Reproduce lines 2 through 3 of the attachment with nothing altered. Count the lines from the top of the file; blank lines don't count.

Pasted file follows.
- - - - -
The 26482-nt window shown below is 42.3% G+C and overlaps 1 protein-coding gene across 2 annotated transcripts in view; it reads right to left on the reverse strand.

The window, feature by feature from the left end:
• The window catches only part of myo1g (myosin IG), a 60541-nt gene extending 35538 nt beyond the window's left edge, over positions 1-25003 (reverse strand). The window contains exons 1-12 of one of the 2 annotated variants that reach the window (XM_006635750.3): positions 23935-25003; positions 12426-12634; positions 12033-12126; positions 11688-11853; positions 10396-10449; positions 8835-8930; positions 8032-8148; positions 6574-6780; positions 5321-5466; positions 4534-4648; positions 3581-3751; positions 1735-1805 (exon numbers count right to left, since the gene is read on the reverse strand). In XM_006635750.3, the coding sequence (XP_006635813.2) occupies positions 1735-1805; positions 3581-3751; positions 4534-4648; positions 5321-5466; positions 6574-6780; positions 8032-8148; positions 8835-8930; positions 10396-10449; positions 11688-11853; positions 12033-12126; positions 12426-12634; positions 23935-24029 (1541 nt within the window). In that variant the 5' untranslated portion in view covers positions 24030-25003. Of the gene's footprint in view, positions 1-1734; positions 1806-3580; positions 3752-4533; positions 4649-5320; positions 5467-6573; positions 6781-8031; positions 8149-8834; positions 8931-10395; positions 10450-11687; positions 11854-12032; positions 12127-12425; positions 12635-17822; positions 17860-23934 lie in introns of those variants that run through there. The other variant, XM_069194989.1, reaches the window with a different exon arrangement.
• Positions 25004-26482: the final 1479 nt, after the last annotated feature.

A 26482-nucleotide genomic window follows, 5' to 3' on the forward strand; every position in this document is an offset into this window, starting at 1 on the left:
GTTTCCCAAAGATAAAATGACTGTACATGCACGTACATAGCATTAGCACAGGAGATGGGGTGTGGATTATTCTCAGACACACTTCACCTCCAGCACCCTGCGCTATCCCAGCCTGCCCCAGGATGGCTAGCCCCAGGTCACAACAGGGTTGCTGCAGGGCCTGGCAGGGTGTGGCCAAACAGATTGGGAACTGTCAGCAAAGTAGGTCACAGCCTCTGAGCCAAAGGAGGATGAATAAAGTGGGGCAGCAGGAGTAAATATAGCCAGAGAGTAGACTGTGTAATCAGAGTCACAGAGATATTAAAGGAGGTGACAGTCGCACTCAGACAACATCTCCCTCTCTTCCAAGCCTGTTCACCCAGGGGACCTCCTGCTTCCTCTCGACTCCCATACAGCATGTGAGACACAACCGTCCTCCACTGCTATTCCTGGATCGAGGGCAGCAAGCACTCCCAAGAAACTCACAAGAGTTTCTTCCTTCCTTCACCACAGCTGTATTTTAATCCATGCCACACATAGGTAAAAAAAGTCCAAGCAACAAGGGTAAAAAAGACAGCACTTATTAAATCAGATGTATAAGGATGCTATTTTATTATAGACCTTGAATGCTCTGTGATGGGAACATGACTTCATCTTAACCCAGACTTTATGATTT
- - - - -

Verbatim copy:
The window, feature by feature from the left end:
• The window catches only part of myo1g (myosin IG), a 60541-nt gene extending 35538 nt beyond the window's left edge, over positions 1-25003 (reverse strand). The window contains exons 1-12 of one of the 2 annotated variants that reach the window (XM_006635750.3): positions 23935-25003; positions 12426-12634; positions 12033-12126; positions 11688-11853; positions 10396-10449; positions 8835-8930; positions 8032-8148; positions 6574-6780; positions 5321-5466; positions 4534-4648; positions 3581-3751; positions 1735-1805 (exon numbers count right to left, since the gene is read on the reverse strand). In XM_006635750.3, the coding sequence (XP_006635813.2) occupies positions 1735-1805; positions 3581-3751; positions 4534-4648; positions 5321-5466; positions 6574-6780; positions 8032-8148; positions 8835-8930; positions 10396-10449; positions 11688-11853; positions 12033-12126; positions 12426-12634; positions 23935-24029 (1541 nt within the window). In that variant the 5' untranslated portion in view covers positions 24030-25003. Of the gene's footprint in view, positions 1-1734; positions 1806-3580; positions 3752-4533; positions 4649-5320; positions 5467-6573; positions 6781-8031; positions 8149-8834; positions 8931-10395; positions 10450-11687; positions 11854-12032; positions 12127-12425; positions 12635-17822; positions 17860-23934 lie in introns of those variants that run through there. The other variant, XM_069194989.1, reaches the window with a different exon arrangement.